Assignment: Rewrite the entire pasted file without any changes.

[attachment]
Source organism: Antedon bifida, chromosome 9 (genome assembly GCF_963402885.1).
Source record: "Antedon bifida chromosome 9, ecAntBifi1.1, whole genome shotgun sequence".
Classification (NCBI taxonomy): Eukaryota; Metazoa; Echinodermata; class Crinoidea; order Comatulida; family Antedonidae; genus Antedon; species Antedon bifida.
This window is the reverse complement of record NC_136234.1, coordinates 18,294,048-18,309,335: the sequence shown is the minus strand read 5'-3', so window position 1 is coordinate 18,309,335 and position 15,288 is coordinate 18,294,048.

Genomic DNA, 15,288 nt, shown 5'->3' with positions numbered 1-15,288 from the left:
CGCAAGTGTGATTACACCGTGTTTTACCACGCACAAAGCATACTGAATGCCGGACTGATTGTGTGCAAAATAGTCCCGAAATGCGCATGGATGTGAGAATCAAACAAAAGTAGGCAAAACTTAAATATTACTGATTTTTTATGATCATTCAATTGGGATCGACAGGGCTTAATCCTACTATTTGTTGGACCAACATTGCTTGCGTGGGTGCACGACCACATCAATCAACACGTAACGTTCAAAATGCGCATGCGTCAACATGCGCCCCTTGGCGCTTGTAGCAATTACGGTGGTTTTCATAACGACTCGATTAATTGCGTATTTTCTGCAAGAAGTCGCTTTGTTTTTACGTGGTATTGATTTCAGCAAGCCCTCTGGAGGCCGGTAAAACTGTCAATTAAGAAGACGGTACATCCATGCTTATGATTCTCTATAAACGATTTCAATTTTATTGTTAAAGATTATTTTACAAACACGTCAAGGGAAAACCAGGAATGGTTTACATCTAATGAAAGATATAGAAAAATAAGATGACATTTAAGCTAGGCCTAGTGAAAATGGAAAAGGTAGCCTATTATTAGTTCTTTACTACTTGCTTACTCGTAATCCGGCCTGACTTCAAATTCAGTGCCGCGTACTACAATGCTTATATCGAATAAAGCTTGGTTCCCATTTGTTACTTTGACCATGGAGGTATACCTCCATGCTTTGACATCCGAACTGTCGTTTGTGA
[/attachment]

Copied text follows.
Source organism: Antedon bifida, chromosome 9 (genome assembly GCF_963402885.1).
Source record: "Antedon bifida chromosome 9, ecAntBifi1.1, whole genome shotgun sequence".
Classification (NCBI taxonomy): Eukaryota; Metazoa; Echinodermata; class Crinoidea; order Comatulida; family Antedonidae; genus Antedon; species Antedon bifida.
This window is the reverse complement of record NC_136234.1, coordinates 18,294,048-18,309,335: the sequence shown is the minus strand read 5'-3', so window position 1 is coordinate 18,309,335 and position 15,288 is coordinate 18,294,048.

Genomic DNA, 15,288 nt, shown 5'->3' with positions numbered 1-15,288 from the left:
CGCAAGTGTGATTACACCGTGTTTTACCACGCACAAAGCATACTGAATGCCGGACTGATTGTGTGCAAAATAGTCCCGAAATGCGCATGGATGTGAGAATCAAACAAAAGTAGGCAAAACTTAAATATTACTGATTTTTTATGATCATTCAATTGGGATCGACAGGGCTTAATCCTACTATTTGTTGGACCAACATTGCTTGCGTGGGTGCACGACCACATCAATCAACACGTAACGTTCAAAATGCGCATGCGTCAACATGCGCCCCTTGGCGCTTGTAGCAATTACGGTGGTTTTCATAACGACTCGATTAATTGCGTATTTTCTGCAAGAAGTCGCTTTGTTTTTACGTGGTATTGATTTCAGCAAGCCCTCTGGAGGCCGGTAAAACTGTCAATTAAGAAGACGGTACATCCATGCTTATGATTCTCTATAAACGATTTCAATTTTATTGTTAAAGATTATTTTACAAACACGTCAAGGGAAAACCAGGAATGGTTTACATCTAATGAAAGATATAGAAAAATAAGATGACATTTAAGCTAGGCCTAGTGAAAATGGAAAAGGTAGCCTATTATTAGTTCTTTACTACTTGCTTACTCGTAATCCGGCCTGACTTCAAATTCAGTGCCGCGTACTACAATGCTTATATCGAATAAAGCTTGGTTCCCATTTGTTACTTTGACCATGGAGGTATACCTCCATGCTTTGACATCCGAACTGTCGTTTGTGA